Touring photographic exhibition 'Exodus-Déjà Vu' once again highlights perilous journey of refugees

The show also captures the silent desperation of humanity on a whole. 

A father comforts his young daughter outside their tent during a cold morning in Idomeni Camp, by Rahman Roslan (2016).

They say a picture paints a thousand words. For the unseen, or those forced to live in the shadows, bringing their stories to light can make all the difference.  

In conjunction with World Refugee Day (June 20), the faces and perilous journeys the displaced have endured, and are still going through daily due to violence, discrimination, war and famine, etc., is now brought to the fore once more with Exodus-Déjà Vu

The acclaimed photography exhibition, first launched in Kuala Lumpur in 2016 by cultural organisation Visioncy Agency with the support of the United Nations High Commissioner for Refugees (UNHCR) and more, has also shown in Ankara, Istanbul, Bangkok, Chiang Mai, and was due to be shown in New York before it was cancelled due to the Covid-19 outbreak. 

Displaying the works of 12 photographers and photojournalists this time – namely Coskun Aral, Guillermo Arias, Jean Chung, Greg Constatine, Fabiola Ferrero, Suthep Kritsanavarin, Yalda Moayeri, Roland Neveu, Atilgan Ozdil, Sergey Ponomarev, Rahman Roslan and Issa Touma – the showcase captures evocative moments that not only convey the situation of some 70.8 million refugees around the world today, but also the silent desperation of humanity on a whole.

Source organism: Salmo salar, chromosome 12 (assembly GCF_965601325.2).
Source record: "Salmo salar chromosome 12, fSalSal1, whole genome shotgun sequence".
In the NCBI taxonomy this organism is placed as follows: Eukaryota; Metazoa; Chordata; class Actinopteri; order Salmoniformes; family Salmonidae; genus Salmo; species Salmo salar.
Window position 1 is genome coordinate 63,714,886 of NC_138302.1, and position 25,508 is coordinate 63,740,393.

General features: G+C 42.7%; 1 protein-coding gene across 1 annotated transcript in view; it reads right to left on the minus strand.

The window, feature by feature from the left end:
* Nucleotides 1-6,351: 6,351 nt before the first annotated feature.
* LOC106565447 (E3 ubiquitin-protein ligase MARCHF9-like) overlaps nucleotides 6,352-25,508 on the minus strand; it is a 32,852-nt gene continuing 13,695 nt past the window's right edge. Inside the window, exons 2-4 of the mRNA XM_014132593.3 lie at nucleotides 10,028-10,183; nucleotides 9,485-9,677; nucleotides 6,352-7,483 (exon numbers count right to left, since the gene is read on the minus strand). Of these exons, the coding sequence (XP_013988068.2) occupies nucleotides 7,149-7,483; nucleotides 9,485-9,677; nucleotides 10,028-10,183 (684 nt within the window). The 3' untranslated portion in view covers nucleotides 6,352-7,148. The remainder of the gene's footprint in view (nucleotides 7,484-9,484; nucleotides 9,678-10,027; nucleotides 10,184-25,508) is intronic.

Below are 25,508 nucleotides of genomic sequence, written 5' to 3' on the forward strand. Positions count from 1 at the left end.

Refugees and migrants wait to be escorted by Slovenian police to the registration camp, by Sergey Ponomarev (2015)

“We should not have to talk about it anymore, but here we are, we still have to,” Patrice Vallette tells Options emphatetically. The founder of Visioncy Agency and curator of the exhibition points out, “Yes, there is a pandemic and chaos around the world that has the world’s attention right now, but all the more we should not forget that many more are living unbearable lives, waiting.” 

It is an emergency, he says unequivocally, adding that governments and peoples can tell themselves there are more urgent issues to deal with, like the economy, but “how can we survive collectively, if we continue to ignore the weakest?” 

Despite the cancellation of its original showing in New York as well as a planned European tour, Vallette is excited about launching the first “3D virtual” edition of the exhibition online, allowing the general public to not only see the exhibition, but also to hear from the photographers themselves about their work in a series of online interviews held between June 20 and 27. 

The curator expresses, “We are all talking about making the world a better place for everyone now. That’s why this cause is not just the responsibility of the NGOs or institutions, it’s also a global responsibility.” 

Exodus-Déjà Vu can make for uncomfortable viewing, as it confronts us with a reality that many think do not exist, this writer included. But perhaps it is something we can no longer look away from, or walk away without reflection at least, that we are all vulnerable.



Catch the online exhibition on June 20, 7pm (Malaysian time) here.


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